Spanning 60 years, this publication encompasses Rasheed Araeen’s art, editing, and curating activities for the first time, presenting an expanded artistic practice that has had a profound influence on generations of artists, writers, and thinkers. Bringing together newly commissioned essays by leading art critics and historians, documentation from the artist’s archive as well as an extensive survey of Araeen’s work, this publication, on a figure whose contribution as an artist and thinker has consistently been overlooked, is both timely and necessary.
As a pioneer of minimalist sculpture, a searing advocate of postcolonial and decolonial positions as put forward in the magazine "Black Phoenix" (co-founded by Araeen in 1978–1979) and later in "Third Text" (founded by Araeen in 1987), as curator of the landmark exhibition "The Other Story" (Hayward Gallery, London 1989), or through his recent abstract paintings that draw from the Abbasid period—the golden age of Arab/Muslim civilization, c. 800–1200—Araeen has consistently sought to realign our understanding of modernism imposed by the hegemonic discourses of the West, especially in its concepts, chronology, and form. Dedicated to the key periods of his work, the scholarly essays explore the Karachi paintings, minimalism and conceptualism, the political “turn” of the 1970s and early 1980s, the panel grid works of the 1980s and 1990s, and recent paintings, including the "Homecoming series" (2010–ongoing), as well as Araeen’s writing, editing, and curatorial work.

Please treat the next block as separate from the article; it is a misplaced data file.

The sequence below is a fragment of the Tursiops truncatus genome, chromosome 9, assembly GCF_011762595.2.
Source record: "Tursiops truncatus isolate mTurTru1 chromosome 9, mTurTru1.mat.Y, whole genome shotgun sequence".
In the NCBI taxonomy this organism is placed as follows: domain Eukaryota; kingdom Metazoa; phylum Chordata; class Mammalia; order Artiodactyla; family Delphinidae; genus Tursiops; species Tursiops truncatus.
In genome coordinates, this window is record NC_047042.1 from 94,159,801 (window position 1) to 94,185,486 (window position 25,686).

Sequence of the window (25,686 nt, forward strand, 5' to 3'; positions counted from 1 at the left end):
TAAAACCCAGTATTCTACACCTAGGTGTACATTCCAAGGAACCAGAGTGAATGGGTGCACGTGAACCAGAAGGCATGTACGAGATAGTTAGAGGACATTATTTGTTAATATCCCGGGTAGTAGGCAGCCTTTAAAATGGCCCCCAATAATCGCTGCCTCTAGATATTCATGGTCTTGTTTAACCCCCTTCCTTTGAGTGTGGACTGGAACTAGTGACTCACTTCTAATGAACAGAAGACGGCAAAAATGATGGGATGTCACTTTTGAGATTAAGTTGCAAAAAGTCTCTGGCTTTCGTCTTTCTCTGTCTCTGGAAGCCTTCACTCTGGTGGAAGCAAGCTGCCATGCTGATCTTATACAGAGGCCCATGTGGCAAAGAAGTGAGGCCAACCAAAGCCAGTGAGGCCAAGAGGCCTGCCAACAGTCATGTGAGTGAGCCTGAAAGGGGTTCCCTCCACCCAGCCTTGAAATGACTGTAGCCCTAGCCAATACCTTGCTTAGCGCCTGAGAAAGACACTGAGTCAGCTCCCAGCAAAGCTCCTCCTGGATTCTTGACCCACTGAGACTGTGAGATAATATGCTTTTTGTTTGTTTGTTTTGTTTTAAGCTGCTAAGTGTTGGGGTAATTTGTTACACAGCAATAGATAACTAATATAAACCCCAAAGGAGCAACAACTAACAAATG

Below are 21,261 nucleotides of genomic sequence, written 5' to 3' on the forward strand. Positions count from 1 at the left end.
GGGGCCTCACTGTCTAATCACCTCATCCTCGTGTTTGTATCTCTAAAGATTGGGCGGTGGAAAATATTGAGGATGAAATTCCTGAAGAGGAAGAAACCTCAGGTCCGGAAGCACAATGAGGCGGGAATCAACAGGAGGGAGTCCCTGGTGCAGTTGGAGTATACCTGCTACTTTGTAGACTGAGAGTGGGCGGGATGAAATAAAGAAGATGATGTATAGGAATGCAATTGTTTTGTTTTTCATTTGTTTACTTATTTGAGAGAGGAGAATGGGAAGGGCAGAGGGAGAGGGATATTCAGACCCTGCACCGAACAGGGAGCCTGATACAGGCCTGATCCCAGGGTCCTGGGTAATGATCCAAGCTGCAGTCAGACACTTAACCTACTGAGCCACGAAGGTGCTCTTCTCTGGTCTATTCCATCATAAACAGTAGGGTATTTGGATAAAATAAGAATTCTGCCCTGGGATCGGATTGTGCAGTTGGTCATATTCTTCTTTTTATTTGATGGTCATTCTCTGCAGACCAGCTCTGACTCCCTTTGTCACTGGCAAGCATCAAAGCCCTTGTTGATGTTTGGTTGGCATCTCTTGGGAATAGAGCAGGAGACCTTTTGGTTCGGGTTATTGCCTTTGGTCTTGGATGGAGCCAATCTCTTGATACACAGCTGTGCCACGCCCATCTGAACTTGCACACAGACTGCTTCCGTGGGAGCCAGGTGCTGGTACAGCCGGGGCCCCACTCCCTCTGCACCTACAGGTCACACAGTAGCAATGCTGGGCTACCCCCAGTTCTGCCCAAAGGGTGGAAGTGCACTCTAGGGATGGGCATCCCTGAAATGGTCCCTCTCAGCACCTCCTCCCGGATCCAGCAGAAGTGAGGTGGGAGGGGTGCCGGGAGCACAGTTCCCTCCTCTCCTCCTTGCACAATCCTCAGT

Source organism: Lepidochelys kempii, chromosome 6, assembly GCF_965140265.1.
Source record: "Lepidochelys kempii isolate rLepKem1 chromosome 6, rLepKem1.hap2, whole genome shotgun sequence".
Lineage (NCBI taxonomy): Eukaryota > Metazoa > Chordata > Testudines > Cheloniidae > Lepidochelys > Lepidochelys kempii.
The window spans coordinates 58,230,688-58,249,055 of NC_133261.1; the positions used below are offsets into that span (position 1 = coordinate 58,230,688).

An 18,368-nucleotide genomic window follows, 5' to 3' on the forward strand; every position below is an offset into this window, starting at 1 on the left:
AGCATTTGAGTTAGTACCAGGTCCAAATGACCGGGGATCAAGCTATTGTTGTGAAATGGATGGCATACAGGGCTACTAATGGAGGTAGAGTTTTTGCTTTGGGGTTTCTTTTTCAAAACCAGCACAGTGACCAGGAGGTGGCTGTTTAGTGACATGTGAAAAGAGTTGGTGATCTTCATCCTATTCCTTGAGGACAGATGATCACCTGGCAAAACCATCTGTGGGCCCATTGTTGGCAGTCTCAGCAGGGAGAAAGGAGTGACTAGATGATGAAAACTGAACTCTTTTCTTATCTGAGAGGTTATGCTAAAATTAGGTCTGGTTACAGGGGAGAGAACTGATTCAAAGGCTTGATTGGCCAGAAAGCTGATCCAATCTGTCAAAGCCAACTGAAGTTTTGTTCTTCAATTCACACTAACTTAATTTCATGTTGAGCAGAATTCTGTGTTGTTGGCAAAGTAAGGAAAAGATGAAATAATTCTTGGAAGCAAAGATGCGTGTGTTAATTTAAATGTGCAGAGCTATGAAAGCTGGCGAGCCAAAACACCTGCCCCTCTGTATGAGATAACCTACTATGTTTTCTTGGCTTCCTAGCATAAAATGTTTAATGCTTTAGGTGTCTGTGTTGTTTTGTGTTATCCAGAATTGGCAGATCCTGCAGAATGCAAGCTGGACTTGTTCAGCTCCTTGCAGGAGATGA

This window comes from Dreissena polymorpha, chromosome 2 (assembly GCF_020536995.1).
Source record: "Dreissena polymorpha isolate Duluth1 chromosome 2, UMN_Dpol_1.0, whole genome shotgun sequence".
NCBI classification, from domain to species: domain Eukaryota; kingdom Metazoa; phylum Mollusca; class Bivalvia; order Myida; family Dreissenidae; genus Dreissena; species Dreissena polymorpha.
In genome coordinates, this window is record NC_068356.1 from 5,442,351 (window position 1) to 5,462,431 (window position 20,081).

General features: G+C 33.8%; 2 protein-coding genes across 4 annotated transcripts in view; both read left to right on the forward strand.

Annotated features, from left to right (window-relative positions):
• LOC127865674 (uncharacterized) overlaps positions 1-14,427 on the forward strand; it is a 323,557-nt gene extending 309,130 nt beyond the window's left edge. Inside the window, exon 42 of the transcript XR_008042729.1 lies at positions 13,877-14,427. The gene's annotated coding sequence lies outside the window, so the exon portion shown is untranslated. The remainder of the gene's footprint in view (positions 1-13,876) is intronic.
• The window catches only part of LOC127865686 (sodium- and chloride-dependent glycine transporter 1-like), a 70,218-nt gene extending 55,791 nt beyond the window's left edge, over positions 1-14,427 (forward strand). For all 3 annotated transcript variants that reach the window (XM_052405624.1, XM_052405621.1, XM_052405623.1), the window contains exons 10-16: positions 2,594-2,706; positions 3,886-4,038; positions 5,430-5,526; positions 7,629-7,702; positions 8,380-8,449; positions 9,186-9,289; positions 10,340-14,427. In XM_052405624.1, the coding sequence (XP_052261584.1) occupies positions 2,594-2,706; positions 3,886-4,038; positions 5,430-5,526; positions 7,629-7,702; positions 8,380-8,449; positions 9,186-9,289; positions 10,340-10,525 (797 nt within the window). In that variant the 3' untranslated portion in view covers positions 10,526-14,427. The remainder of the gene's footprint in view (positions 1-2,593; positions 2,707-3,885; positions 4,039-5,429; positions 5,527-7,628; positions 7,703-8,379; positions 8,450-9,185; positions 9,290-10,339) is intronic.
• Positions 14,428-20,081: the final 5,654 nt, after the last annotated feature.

Born in 1935 in Karachi, Rasheed Araeen has been based in London since 1964. He has recently participated in the 57th Venice Biennale and in documenta 14 (Athens/Kassel).